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Original Investigation
July 2018

Effect of Pain Neuroscience Education Combined With Cognition-Targeted Motor Control Training on Chronic Spinal Pain: A Randomized Clinical Trial

Author Affiliations
  • 1Research Foundation–Flanders, Brussels, Belgium
  • 2Department of Physiotherapy, Human Physiology and Anatomy, Faculty of Physical Education and Physiotherapy, Vrije Universiteit Brussel, Brussels, Belgium
  • 3Pain in Motion International Research Group, Brussels, Belgium
  • 4Department of Physical Medicine and Physiotherapy, University Hospital Brussels, Brussels, Belgium
  • 5Department of Rehabilitation Sciences and Physiotherapy, Faculty of Medicine and Health Sciences, Ghent University, Campus Heymans, Ghent, Belgium
  • 6Department of Rehabilitation Sciences and Physiotherapy, Faculty of Medicine and Health Sciences, University of Antwerp, Campus Drie Eiken, Antwerp, Belgium
JAMA Neurol. 2018;75(7):808-817. doi:10.1001/jamaneurol.2018.0492
Key Points

Question  Can a program of pain neuroscience education combined with cognition-targeted motor control training reduce pain and improve function, gray matter morphologic features, and pain cognitions in individuals with chronic spinal pain?

Findings  Results from this randomized clinical trial of 120 individuals with chronic spinal pain indicate that pain neuroscience education combined with cognition-targeted motor control training is superior to usual care at reducing pain and improving function and pain cognitions. Gray matter morphologic features did not change in response to treatment.

Meaning  Clinically relevant changes in response to effective treatment without changes in gray matter morphologic features question the relevance of the well-established alterations at brain level in individuals with chronic spinal pain.

Abstract

Importance  Effective treatments for chronic spinal pain are essential to reduce the related high personal and socioeconomic costs.

Objective  To compare pain neuroscience education combined with cognition-targeted motor control training with current best-evidence physiotherapy for reducing pain and improving functionality, gray matter morphologic features, and pain cognitions in individuals with chronic spinal pain.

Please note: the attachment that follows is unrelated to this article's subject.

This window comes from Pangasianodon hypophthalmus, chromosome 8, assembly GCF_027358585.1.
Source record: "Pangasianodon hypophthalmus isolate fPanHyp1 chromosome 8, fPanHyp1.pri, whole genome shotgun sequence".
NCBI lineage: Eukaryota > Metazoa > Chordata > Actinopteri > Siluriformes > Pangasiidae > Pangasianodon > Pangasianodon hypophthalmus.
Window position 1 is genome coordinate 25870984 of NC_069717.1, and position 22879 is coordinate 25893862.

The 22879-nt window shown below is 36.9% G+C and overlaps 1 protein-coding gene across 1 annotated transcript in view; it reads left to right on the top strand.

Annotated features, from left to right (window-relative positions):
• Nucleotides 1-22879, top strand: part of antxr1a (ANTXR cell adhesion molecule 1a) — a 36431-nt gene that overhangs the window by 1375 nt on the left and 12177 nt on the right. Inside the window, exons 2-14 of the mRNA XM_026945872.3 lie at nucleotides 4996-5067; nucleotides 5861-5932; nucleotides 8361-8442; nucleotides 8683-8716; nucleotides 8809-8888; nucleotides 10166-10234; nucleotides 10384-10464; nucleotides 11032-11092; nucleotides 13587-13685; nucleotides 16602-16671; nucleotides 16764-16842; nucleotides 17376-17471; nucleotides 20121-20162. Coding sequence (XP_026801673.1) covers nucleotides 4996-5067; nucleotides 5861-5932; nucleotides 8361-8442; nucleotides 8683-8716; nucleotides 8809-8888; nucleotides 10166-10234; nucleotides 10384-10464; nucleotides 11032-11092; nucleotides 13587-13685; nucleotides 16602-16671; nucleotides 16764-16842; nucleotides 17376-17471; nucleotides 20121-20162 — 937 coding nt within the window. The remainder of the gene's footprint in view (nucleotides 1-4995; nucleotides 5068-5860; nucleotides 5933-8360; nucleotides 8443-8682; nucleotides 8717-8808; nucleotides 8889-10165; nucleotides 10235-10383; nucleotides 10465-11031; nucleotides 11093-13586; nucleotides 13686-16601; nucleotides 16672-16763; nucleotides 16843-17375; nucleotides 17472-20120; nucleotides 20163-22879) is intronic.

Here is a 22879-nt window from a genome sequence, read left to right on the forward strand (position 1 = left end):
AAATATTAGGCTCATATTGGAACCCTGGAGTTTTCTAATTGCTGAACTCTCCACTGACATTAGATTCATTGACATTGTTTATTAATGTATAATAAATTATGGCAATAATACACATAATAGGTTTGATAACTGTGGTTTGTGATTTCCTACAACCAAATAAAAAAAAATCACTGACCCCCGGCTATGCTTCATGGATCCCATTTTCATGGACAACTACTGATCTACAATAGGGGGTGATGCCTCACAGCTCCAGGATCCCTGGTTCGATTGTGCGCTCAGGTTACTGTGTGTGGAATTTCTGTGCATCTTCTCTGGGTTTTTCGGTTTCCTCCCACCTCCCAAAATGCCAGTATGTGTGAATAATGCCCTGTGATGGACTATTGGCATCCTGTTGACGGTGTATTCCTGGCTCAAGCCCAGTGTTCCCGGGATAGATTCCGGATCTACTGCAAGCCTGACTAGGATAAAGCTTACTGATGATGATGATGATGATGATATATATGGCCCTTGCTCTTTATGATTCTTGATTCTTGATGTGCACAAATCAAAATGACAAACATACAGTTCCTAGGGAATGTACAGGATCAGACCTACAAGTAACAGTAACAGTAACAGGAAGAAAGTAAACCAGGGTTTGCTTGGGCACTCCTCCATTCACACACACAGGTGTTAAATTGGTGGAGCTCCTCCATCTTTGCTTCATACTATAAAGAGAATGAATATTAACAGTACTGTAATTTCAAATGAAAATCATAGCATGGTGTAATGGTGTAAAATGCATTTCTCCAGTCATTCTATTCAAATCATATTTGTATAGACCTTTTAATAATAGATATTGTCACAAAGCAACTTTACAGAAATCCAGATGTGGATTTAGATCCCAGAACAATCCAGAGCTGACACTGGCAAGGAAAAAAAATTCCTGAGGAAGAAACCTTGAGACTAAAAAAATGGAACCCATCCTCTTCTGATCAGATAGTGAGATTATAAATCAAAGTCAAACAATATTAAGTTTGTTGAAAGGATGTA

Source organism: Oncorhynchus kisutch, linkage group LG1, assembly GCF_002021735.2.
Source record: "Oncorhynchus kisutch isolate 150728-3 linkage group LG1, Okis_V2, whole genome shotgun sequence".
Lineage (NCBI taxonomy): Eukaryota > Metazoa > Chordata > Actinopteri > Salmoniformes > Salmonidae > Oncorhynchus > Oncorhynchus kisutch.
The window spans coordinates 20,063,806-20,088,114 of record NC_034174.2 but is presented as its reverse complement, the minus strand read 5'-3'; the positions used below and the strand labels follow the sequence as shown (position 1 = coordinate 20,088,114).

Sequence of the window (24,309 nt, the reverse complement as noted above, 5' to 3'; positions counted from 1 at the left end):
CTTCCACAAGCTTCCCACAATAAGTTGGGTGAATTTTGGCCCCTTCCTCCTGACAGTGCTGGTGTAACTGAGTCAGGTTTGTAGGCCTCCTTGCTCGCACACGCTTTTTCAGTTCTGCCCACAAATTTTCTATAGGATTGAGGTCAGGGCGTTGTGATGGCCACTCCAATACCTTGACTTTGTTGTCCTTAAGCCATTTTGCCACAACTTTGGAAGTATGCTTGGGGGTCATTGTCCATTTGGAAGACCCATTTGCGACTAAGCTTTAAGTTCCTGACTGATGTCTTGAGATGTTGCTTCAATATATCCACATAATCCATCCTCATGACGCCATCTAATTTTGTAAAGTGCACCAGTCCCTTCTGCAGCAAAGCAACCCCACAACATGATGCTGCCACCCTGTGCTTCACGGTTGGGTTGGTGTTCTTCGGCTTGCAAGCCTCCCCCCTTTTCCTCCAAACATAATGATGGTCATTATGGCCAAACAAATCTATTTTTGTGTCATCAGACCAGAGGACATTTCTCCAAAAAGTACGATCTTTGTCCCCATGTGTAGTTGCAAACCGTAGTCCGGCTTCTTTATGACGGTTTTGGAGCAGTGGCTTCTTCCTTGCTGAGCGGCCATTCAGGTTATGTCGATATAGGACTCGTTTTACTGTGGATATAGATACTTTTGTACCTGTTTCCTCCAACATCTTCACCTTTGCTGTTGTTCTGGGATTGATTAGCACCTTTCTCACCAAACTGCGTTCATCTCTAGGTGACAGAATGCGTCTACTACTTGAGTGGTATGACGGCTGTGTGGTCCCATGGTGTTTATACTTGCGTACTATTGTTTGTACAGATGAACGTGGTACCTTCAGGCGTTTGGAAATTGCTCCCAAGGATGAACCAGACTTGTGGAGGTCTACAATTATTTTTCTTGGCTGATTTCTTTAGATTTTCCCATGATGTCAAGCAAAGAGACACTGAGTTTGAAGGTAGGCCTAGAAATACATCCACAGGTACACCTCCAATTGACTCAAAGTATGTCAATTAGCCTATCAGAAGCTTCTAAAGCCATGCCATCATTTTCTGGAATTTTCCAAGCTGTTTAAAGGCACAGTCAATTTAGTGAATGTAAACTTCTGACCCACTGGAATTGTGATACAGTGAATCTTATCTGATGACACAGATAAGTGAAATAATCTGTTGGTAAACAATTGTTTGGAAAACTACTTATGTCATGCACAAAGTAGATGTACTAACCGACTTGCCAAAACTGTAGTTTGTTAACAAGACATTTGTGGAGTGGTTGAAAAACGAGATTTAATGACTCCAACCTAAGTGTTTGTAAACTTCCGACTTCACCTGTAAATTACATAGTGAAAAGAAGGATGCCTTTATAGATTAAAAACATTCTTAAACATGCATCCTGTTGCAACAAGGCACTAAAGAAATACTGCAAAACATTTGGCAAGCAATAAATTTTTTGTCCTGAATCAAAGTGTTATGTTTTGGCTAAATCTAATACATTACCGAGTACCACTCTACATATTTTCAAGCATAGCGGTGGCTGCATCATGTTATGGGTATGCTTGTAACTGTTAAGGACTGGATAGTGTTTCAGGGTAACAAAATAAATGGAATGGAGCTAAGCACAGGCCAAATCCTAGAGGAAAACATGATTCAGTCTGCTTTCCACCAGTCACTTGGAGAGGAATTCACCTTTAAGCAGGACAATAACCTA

Design, Setting, and Participants  Multicenter randomized clinical trial conducted from January 1, 2014, to January 30, 2017, among 120 patients with chronic nonspecific spinal pain in 2 outpatient hospitals with follow-up at 3, 6, and 12 months.

Interventions  Participants were randomized into an experimental group (combined pain neuroscience education and cognition-targeted motor control training) and a control group (combining education on back and neck pain and general exercise therapy).

Main Outcomes and Measures  Primary outcomes were pain (pressure pain thresholds, numeric rating scale, and central sensitization inventory) and function (pain disability index and mental health and physical health).

Results  There were 22 men and 38 women in the experimental group (mean [SD] age, 39.9 [12.0] years) and 25 men and 35 women in the control group (mean [SD] age, 40.5 [12.9] years). Participants in the experimental group experienced reduced pain (small to medium effect sizes): higher pressure pain thresholds at primary test site at 3 months (estimated marginal [EM] mean, 0.971; 95% CI, –0.028 to 1.970) and reduced central sensitization inventory scores at 6 months (EM mean, –5.684; 95% CI, –10.589 to –0.780) and 12 months (EM mean, –6.053; 95% CI, –10.781 to –1.324). They also experienced improved function (small to medium effect sizes): significant and clinically relevant reduction of disability at 3 months (EM mean, –5.113; 95% CI, –9.994 to –0.232), 6 months (EM mean, –6.351; 95% CI, –11.153 to –1.550), and 12 months (EM mean, –5.779; 95% CI, –10.340 to –1.217); better mental health at 6 months (EM mean, 36.496; 95% CI, 7.998-64.995); and better physical health at 3 months (EM mean, 39.263; 95% CI, 9.644-66.882), 6 months (EM mean, 53.007; 95% CI, 23.805-82.209), and 12 months (EM mean, 32.208; 95% CI, 2.402-62.014).

Conclusions and Relevance  Pain neuroscience education combined with cognition-targeted motor control training appears to be more effective than current best-evidence physiotherapy for improving pain, symptoms of central sensitization, disability, mental and physical functioning, and pain cognitions in individuals with chronic spinal pain. Significant clinical improvements without detectable changes in brain gray matter morphologic features calls into question the relevance of brain gray matter alterations in this population.

Trial Registration  clinicaltrials.gov Identifier: NCT02098005

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